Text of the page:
AEP Creates New Committee Focused on Diversity in Educational Publishing

Educational publishers know that in order to serve the needs of today’s increasingly diverse student and teacher population, they need to create materials that reflect varied communities and cultures. In 2009 AEP launched the Improving Learning Resources Through Diversity (ILRTD) initiative as a way to attract and retain diverse populations to the field of educational publishing. Now, AEP is creating a Diversity Committee, chaired by David Rust, Partner at Sandhill Consulting Group LLC  to further this mission. Rust’s goals for the Committee are to identify the obstacles that publishers face and to develop effective strategies for companies of all sizes and geographic locations.

“Broadly speaking, I want the group to create implementation models that acknowledge the varying challenges (size, location, publications produced, market) faced by educational publishers,” said Rust. “We also need to show members that a more diverse workforce is more likely to stimulate new modes of thought for these turbulent times in our industry.”

While many companies already have diversity policies, the practical ways to expand the workforce are not always apparent. Here are just a few of the obstacles that publishers face, according to Rust.

  1. Talent pool: Managers and recruiters are often only aware of the traditional pool in their local area and need help expanding their employee searches.
  2. Time: Implementing a program that seeks out and supports a diverse workforce takes time–more so when each company must develop its own plan from the beginning.
  3. Priorities: Frequently managers believe that a position is so critical that diversity goals must be put aside in the search for just the right fit for a position, opting for the safer or more conventional choice.  Management must come to accept that by considering a broader talent pool, and taking a little more time, a more potent fit can be achieved within a diversity agenda.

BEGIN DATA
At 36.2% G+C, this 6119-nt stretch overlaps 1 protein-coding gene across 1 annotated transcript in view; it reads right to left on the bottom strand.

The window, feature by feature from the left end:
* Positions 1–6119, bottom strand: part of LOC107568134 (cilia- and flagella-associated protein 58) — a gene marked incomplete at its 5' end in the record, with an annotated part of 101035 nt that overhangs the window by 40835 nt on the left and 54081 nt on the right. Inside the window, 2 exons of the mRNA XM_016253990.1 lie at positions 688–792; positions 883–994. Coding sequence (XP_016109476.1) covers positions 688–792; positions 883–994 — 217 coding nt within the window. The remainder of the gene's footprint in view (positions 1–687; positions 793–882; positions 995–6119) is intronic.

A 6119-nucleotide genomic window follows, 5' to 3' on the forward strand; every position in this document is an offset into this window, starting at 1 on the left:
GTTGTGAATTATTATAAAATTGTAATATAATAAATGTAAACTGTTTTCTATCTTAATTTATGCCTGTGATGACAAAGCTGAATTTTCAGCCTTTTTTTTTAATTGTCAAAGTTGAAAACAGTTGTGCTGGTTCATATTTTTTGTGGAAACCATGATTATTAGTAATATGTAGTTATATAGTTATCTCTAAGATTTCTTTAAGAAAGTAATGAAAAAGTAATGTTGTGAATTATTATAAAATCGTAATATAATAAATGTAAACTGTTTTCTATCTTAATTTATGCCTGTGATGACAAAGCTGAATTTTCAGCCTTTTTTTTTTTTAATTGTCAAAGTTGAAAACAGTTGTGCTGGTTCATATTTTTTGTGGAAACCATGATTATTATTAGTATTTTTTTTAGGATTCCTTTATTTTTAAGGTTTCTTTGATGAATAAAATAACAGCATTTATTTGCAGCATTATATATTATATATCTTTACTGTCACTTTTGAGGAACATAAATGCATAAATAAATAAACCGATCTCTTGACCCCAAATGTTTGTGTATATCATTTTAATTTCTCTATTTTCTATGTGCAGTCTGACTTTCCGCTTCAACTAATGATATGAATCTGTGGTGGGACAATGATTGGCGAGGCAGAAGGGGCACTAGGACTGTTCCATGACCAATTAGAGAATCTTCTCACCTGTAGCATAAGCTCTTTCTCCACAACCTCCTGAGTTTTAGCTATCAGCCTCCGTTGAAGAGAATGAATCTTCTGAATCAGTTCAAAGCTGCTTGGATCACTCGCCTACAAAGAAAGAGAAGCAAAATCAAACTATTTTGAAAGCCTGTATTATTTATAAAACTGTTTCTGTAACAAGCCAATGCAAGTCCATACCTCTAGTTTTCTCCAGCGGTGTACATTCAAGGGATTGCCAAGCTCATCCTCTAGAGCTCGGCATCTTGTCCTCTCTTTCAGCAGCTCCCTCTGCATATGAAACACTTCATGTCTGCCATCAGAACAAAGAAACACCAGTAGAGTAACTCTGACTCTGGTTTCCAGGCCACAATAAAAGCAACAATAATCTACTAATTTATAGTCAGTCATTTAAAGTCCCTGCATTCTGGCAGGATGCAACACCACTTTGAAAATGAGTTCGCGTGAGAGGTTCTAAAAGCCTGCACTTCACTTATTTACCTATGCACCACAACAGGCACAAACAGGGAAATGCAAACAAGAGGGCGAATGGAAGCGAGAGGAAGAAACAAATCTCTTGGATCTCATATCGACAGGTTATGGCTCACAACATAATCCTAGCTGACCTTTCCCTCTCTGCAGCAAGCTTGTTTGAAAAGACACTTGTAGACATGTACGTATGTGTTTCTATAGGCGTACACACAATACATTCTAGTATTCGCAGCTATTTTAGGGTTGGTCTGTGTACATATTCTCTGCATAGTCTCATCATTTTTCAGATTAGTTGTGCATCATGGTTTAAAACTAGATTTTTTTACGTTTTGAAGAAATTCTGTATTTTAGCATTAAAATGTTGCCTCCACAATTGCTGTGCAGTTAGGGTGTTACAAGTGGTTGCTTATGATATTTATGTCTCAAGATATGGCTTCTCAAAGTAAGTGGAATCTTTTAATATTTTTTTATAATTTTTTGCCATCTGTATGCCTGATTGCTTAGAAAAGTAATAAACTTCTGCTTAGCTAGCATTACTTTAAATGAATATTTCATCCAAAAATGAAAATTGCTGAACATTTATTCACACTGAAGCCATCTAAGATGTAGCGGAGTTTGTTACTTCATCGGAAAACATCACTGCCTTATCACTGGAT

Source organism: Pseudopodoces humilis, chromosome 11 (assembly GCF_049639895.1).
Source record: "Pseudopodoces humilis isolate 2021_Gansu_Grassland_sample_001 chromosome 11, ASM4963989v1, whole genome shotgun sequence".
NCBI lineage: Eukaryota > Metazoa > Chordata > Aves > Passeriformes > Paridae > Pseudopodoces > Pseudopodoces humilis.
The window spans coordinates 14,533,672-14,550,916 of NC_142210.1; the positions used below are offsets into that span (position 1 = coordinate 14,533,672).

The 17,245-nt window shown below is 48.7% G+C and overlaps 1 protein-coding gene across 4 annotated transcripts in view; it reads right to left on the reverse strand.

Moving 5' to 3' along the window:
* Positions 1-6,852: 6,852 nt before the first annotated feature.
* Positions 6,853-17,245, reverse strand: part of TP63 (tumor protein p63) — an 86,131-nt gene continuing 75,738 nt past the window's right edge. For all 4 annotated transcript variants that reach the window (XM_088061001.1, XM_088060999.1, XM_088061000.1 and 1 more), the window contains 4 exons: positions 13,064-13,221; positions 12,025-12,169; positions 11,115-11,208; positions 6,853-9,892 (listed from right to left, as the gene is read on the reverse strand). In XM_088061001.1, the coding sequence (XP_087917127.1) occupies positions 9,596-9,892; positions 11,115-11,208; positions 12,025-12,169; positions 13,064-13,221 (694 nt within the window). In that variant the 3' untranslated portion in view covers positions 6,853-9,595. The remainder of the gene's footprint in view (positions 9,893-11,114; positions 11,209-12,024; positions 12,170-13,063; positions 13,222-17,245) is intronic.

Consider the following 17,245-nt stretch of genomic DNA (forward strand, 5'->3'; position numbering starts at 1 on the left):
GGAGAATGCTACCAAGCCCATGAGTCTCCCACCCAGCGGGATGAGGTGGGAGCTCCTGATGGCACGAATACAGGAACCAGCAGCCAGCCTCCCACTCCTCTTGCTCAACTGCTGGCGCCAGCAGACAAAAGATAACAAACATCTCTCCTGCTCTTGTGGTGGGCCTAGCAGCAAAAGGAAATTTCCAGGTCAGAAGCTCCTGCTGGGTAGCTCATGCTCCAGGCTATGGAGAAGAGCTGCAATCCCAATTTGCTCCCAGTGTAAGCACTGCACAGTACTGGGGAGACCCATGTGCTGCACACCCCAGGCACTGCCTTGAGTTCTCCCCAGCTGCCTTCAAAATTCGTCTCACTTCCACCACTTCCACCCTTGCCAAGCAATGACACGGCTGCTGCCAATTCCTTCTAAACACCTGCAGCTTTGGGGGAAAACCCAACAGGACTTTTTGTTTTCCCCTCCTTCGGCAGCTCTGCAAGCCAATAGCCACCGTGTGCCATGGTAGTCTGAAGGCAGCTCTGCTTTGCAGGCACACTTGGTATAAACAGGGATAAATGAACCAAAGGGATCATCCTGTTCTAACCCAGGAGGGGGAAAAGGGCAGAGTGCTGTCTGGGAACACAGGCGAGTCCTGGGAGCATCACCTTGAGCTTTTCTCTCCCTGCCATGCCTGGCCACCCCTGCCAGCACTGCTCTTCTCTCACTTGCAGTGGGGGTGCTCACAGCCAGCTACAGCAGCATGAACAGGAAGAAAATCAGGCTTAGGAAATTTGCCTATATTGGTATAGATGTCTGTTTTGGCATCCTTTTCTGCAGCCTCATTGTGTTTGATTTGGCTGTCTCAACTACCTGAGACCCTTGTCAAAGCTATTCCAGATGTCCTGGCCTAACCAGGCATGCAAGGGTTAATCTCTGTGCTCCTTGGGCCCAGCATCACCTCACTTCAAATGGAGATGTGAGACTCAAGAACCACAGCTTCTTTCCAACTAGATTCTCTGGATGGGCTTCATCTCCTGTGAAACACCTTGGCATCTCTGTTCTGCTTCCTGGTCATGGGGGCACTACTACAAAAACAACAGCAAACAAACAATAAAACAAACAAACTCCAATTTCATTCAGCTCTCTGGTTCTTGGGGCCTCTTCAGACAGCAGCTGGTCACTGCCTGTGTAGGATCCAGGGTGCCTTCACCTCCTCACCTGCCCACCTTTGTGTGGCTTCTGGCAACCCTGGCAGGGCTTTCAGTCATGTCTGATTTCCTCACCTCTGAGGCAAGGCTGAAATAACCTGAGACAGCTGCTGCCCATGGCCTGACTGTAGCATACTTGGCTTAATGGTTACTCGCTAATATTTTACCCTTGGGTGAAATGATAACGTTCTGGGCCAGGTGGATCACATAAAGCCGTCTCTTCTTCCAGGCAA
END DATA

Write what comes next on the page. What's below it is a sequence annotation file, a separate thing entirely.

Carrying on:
Companies cannot restrict their efforts either to management- or entry-level positions. “In my experience, you can’t just bring in someone diverse for an upper level position and hope they hire appropriately; or concentrate on entry-level workers, who can be slow to advance and impact the company,” said Rust. “Support is needed at both levels to advance a diversity mission.”

Rust plans to have the Committee study successful programs both in educational publishing and other industries in order to leverage those accomplishments. The key is to make sure that any solutions respect the complexities of the various situations faced by different companies in different market segments and locales. In addition to developing strategies, he would also like the Committee to offer technical support to those implementing diversity plans.

“Of course, companies may need to bite the bullet on some items, like relocation funding, in order to bring diversity to their company,” observed Rust. “However they begin, we hope to encourage them to start now.  Despite the other challenges we face in our industry, there will never be a better moment to take the first step.”

An outside Advisory Board will be meeting in September and November to develop the overarching plan for creating a diversity program that addresses the employer, candidate, and educational aspects as well as the funding requirements. Diversity Committee participation is open to any AEP member who is interested in helping to create strategies and action plans to increase diversity in our industry. For more information, contact Susan Fletcher at 302-295-8343.

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August 2010


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